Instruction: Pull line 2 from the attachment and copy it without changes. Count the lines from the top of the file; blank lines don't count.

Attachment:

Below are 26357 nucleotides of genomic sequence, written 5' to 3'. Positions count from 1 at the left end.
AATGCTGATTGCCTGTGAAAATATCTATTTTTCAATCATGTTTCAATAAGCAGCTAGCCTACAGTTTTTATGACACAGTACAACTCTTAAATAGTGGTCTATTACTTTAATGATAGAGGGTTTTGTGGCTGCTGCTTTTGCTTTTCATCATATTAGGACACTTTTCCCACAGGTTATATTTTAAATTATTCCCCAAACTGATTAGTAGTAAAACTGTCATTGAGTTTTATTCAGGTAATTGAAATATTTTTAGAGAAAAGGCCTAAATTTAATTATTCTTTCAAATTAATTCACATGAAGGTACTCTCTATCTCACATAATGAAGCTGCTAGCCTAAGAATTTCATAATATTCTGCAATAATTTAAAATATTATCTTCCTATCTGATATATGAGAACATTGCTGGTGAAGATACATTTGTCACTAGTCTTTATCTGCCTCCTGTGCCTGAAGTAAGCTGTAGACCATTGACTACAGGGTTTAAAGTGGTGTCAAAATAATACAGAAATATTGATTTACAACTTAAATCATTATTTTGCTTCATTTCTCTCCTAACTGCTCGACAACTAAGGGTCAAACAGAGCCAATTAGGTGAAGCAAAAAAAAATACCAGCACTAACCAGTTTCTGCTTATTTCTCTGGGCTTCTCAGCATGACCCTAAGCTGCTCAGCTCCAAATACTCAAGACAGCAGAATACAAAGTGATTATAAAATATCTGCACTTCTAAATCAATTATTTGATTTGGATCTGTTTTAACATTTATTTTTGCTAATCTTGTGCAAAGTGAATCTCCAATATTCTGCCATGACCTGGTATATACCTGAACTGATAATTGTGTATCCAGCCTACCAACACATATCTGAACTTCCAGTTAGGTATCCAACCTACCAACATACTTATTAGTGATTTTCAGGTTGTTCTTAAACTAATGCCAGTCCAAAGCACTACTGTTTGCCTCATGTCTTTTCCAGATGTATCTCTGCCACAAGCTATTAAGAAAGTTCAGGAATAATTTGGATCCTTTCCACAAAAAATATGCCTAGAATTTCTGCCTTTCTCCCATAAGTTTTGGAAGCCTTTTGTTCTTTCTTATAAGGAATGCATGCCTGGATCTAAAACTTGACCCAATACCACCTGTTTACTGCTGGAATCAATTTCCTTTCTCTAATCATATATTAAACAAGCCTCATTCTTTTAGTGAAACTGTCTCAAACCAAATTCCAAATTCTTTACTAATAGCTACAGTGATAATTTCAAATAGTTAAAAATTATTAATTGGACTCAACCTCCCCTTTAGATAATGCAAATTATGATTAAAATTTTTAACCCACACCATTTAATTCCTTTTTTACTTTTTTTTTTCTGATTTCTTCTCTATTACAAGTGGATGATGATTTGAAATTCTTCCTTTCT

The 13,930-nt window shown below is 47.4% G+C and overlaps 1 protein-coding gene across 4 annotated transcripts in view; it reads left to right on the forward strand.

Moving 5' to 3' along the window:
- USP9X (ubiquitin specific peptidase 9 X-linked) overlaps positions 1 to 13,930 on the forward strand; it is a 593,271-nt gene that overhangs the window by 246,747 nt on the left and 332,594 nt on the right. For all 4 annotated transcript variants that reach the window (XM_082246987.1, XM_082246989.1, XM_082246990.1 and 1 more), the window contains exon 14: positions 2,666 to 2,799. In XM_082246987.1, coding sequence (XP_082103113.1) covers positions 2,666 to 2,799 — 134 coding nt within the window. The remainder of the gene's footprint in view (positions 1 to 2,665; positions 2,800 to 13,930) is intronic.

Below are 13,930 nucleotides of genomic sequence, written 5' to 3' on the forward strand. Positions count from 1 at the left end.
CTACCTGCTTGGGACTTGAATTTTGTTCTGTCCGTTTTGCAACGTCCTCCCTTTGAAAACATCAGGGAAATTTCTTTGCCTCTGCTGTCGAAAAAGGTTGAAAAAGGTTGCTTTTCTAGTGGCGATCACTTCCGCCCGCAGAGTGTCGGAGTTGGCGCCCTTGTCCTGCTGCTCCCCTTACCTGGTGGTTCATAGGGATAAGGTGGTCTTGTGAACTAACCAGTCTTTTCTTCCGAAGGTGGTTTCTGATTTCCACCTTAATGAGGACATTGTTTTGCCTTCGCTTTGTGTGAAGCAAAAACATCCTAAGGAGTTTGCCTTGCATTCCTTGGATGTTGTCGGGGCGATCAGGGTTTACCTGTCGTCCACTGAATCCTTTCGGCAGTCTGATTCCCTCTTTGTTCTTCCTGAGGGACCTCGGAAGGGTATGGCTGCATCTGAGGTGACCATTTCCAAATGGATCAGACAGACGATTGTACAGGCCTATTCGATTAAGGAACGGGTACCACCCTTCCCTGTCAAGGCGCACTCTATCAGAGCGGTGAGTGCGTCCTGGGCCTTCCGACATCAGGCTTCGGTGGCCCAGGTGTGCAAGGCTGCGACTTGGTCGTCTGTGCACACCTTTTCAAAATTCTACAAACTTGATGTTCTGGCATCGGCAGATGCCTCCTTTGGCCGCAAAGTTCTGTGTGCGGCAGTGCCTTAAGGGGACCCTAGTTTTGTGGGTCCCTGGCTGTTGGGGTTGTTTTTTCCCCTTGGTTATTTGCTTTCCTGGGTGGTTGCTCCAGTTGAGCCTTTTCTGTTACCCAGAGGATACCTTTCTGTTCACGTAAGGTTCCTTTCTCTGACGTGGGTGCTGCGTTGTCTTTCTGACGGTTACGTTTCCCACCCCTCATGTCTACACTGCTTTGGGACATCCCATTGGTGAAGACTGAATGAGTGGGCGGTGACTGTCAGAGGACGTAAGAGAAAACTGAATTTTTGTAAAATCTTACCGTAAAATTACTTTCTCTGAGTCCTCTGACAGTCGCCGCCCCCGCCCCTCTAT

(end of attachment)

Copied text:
AATGCTGATTGCCTGTGAAAATATCTATTTTTCAATCATGTTTCAATAAGCAGCTAGCCTACAGTTTTTATGACACAGTACAACTCTTAAATAGTGGTCTATTACTTTAATGATAGAGGGTTTTGTGGCTGCTGCTTTTGCTTTTCATCATATTAGGACACTTTTCCCACAGGTTATATTTTAAATTATTCCCCAAACTGATTAGTAGTAAAACTGTCATTGAGTTTTATTCAGGTAATTGAAATATTTTTAGAGAAAAGGCCTAAATTTAATTATTCTTTCAAATTAATTCACATGAAGGTACTCTCTATCTCACATAATGAAGCTGCTAGCCTAAGAATTTCATAATATTCTGCAATAATTTAAAATATTATCTTCCTATCTGATATATGAGAACATTGCTGGTGAAGATACATTTGTCACTAGTCTTTATCTGCCTCCTGTGCCTGAAGTAAGCTGTAGACCATTGACTACAGGGTTTAAAGTGGTGTCAAAATAATACAGAAATATTGATTTACAACTTAAATCATTATTTTGCTTCATTTCTCTCCTAACTGCTCGACAACTAAGGGTCAAACAGAGCCAATTAGGTGAAGCAAAAAAAAATACCAGCACTAACCAGTTTCTGCTTATTTCTCTGGGCTTCTCAGCATGACCCTAAGCTGCTCAGCTCCAAATACTCAAGACAGCAGAATACAAAGTGATTATAAAATATCTGCACTTCTAAATCAATTATTTGATTTGGATCTGTTTTAACATTTATTTTTGCTAATCTTGTGCAAAGTGAATCTCCAATATTCTGCCATGACCTGGTATATACCTGAACTGATAATTGTGTATCCAGCCTACCAACACATATCTGAACTTCCAGTTAGGTATCCAACCTACCAACATACTTATTAGTGATTTTCAGGTTGTTCTTAAACTAATGCCAGTCCAAAGCACTACTGTTTGCCTCATGTCTTTTCCAGATGTATCTCTGCCACAAGCTATTAAGAAAGTTCAGGAATAATTTGGATCCTTTCCACAAAAAATATGCCTAGAATTTCTGCCTTTCTCCCATAAGTTTTGGAAGCCTTTTGTTCTTTCTTATAAGGAATGCATGCCTGGATCTAAAACTTGACCCAATACCACCTGTTTACTGCTGGAATCAATTTCCTTTCTCTAATCATATATTAAACAAGCCTCATTCTTTTAGTGAAACTGTCTCAAACCAAATTCCAAATTCTTTACTAATAGCTACAGTGATAATTTCAAATAGTTAAAAATTATTAATTGGACTCAACCTCCCCTTTAGATAATGCAAATTATGATTAAAATTTTTAACCCACACCATTTAATTCCTTTTTTACTTTTTTTTTTCTGATTTCTTCTCTATTACAAGTGGATGATGATTTGAAATTCTTCCTTTCT